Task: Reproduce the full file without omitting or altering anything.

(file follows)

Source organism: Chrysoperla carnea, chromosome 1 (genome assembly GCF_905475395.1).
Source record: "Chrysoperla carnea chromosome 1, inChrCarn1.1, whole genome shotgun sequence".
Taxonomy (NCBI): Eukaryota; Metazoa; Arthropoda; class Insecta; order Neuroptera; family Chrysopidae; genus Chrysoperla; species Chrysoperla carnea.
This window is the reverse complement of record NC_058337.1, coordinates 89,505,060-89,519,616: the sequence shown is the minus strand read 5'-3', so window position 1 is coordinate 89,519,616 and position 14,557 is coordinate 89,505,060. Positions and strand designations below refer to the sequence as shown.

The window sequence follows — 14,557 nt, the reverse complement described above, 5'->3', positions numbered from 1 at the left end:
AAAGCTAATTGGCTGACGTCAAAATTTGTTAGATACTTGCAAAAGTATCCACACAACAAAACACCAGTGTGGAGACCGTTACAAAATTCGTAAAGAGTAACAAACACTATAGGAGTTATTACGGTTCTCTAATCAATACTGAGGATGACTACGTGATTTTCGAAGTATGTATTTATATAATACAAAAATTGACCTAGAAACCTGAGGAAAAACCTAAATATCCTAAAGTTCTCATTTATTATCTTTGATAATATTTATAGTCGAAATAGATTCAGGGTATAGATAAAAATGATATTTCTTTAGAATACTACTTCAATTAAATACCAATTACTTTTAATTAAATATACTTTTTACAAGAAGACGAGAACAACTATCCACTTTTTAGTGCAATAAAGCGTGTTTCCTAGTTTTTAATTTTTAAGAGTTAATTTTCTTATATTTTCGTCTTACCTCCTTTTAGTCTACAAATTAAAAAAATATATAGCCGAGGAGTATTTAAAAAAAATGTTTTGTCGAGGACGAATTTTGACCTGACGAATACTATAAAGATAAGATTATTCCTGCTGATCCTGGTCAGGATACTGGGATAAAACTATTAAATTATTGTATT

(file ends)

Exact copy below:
Source organism: Chrysoperla carnea, chromosome 1 (genome assembly GCF_905475395.1).
Source record: "Chrysoperla carnea chromosome 1, inChrCarn1.1, whole genome shotgun sequence".
Taxonomy (NCBI): Eukaryota; Metazoa; Arthropoda; class Insecta; order Neuroptera; family Chrysopidae; genus Chrysoperla; species Chrysoperla carnea.
This window is the reverse complement of record NC_058337.1, coordinates 89,505,060-89,519,616: the sequence shown is the minus strand read 5'-3', so window position 1 is coordinate 89,519,616 and position 14,557 is coordinate 89,505,060. Positions and strand designations below refer to the sequence as shown.

The window sequence follows — 14,557 nt, the reverse complement described above, 5'->3', positions numbered from 1 at the left end:
AAAGCTAATTGGCTGACGTCAAAATTTGTTAGATACTTGCAAAAGTATCCACACAACAAAACACCAGTGTGGAGACCGTTACAAAATTCGTAAAGAGTAACAAACACTATAGGAGTTATTACGGTTCTCTAATCAATACTGAGGATGACTACGTGATTTTCGAAGTATGTATTTATATAATACAAAAATTGACCTAGAAACCTGAGGAAAAACCTAAATATCCTAAAGTTCTCATTTATTATCTTTGATAATATTTATAGTCGAAATAGATTCAGGGTATAGATAAAAATGATATTTCTTTAGAATACTACTTCAATTAAATACCAATTACTTTTAATTAAATATACTTTTTACAAGAAGACGAGAACAACTATCCACTTTTTAGTGCAATAAAGCGTGTTTCCTAGTTTTTAATTTTTAAGAGTTAATTTTCTTATATTTTCGTCTTACCTCCTTTTAGTCTACAAATTAAAAAAATATATAGCCGAGGAGTATTTAAAAAAAATGTTTTGTCGAGGACGAATTTTGACCTGACGAATACTATAAAGATAAGATTATTCCTGCTGATCCTGGTCAGGATACTGGGATAAAACTATTAAATTATTGTATT